“It” by Theodore Sturgeon has the distinction of being the inspiration for no less than four independently created comic book characters (Solomon Grundy, the Heap, Man-Thing and Swamp Thing.) It’s a horrific tale of a human corpse that somehow has been animated by hot molds and unknown factors; it stumbles around the woods trying to satisfy its curiosity in destructive ways. And now it wants to learn about humans….very strong last sentence.
“Beauty and the Beast” by Henry Kuttner has a greedy, small-minded man discover the wreck of a spaceship that’s been to Mars. Inside, he finds some seeds and a jeweled egg, and decides to try them out to make a profit. This is of course not the best idea he’s ever had. Genre-savvy readers will spot the twist coming a mile away.
“Some are Born Cats” by Terry and Carol Carr was chosen, as the editor admits, because it’s a sentimental favorite, the first he co-wrote with his wife. Two teens realize that the girl’s cat is not actually a cat, but an alien. Happy ending all around.
“Full Sun” by Brian W. Aldiss takes place in the far future, when humanity, served by its faithful robots, has retreated to shining cities, and the wilderness areas are infested with werewolves. A hunter from the city is tracking down a particularly dangerous werewolf, but he may have more than one enemy in the forest. Interesting last minute perspective twist.
“The Silent Colony” by Robert Silverberg is told entirely from the viewpoint of the creatures, aliens who’ve occupied the outer planets, and now notice that some of their kind are on Earth already. But why won’t the colonists communicate? Short.
“The Street That Wasn’t There” by Clifford D. Simak and Carl Jacobi is their only collaboration. A retired professor suddenly notices that his daily walk took a few minutes less than usual, and discovers that an entire street has vanished from the town. The “creature” in this case is an entire alternate universe that’s trying to superimpose itself over ours.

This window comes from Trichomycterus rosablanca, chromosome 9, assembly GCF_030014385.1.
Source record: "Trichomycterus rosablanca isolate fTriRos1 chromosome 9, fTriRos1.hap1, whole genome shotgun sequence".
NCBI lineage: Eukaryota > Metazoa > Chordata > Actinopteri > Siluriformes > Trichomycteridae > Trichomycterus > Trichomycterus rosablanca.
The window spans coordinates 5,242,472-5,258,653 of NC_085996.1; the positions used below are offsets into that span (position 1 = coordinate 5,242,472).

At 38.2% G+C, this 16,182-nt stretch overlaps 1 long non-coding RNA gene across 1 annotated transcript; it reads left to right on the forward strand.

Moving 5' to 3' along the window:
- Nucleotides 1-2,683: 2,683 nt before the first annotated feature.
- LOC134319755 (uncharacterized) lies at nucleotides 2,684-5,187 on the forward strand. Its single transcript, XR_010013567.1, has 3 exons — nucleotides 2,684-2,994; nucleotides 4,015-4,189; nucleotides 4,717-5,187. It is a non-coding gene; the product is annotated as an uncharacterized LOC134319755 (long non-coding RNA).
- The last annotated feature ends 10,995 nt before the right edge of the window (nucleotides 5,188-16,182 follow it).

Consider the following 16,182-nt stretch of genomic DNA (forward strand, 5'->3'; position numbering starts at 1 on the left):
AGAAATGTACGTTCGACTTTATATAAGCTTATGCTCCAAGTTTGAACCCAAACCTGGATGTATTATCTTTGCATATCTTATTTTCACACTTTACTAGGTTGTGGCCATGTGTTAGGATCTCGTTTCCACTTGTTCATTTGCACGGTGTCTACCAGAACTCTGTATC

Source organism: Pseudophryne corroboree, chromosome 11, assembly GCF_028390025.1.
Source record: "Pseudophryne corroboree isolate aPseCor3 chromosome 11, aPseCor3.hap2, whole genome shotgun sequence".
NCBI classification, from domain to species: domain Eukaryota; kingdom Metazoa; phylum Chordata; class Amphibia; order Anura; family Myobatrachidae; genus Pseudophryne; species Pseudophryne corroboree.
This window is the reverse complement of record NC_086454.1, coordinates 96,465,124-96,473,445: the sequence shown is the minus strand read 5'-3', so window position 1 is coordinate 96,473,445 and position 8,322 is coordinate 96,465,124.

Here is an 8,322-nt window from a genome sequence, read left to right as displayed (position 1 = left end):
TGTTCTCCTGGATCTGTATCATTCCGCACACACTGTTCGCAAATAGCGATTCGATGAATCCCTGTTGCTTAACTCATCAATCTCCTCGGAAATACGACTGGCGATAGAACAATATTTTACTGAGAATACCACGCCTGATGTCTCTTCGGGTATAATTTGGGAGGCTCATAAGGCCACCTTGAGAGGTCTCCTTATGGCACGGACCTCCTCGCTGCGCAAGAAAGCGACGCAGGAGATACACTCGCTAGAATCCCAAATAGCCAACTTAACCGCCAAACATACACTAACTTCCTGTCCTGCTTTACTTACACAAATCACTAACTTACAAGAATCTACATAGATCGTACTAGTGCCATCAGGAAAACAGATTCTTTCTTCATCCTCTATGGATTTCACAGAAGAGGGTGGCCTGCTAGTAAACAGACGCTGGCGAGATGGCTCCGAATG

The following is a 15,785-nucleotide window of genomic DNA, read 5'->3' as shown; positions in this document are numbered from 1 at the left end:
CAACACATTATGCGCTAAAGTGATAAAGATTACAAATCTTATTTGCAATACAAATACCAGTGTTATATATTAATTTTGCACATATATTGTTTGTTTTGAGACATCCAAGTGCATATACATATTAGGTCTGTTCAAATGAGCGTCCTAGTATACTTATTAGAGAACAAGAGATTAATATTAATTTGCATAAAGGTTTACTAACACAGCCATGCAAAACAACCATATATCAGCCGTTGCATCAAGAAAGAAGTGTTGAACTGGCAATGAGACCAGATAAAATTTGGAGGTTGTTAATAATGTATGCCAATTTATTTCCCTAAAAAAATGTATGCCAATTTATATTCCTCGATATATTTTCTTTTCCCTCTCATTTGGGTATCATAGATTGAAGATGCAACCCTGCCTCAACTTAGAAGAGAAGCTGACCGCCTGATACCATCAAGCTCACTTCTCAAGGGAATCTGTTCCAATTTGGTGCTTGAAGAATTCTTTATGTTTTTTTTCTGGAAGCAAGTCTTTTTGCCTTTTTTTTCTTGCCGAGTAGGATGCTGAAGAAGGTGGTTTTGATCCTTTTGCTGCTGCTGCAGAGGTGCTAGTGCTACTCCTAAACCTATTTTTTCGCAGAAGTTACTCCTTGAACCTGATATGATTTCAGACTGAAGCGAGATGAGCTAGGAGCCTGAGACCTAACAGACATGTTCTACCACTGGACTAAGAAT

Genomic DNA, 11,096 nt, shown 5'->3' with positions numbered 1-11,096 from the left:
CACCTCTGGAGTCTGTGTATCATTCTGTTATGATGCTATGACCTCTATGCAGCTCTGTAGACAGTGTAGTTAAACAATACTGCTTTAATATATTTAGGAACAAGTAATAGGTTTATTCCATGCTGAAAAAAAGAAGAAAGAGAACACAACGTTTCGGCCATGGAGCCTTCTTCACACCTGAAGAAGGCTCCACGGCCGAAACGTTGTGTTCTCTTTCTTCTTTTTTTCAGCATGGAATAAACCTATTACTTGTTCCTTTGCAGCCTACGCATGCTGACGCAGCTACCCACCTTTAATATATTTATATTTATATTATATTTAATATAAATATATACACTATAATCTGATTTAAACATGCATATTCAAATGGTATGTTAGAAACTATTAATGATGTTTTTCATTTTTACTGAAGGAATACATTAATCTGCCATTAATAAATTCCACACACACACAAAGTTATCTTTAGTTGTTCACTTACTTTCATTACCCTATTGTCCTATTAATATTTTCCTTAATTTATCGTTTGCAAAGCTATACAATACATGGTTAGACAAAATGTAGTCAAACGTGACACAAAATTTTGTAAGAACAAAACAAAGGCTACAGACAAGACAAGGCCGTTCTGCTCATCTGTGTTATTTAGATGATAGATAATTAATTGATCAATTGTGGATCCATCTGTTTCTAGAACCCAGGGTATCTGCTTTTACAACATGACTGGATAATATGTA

“Dear Devil” by Eric Frank Russell closes out the volume with a friendly Martian exiling himself to Earth. Humanity has nearly wiped itself out with nuclear and germ warfare, and the few survivors have reverted to tiny tribes at best. Fander, despite his fearsome appearance, is a poet, and moved by a thing of beauty, helps the humans bring themselves back from the brink of extinction. The Fifties sexism is strong in this story. Boys are naturally interested in mechanics, engineering and exploring; girls are delicate, and naturally interested in dolls. This holds true across species lines here! It weakens an otherwise decent story.
The Silverberg story is the weakest, and I suspect it was included to fill an exact number of pages. The Wollheim and Sturgeon stories are the best here. Check your library or used bookstore.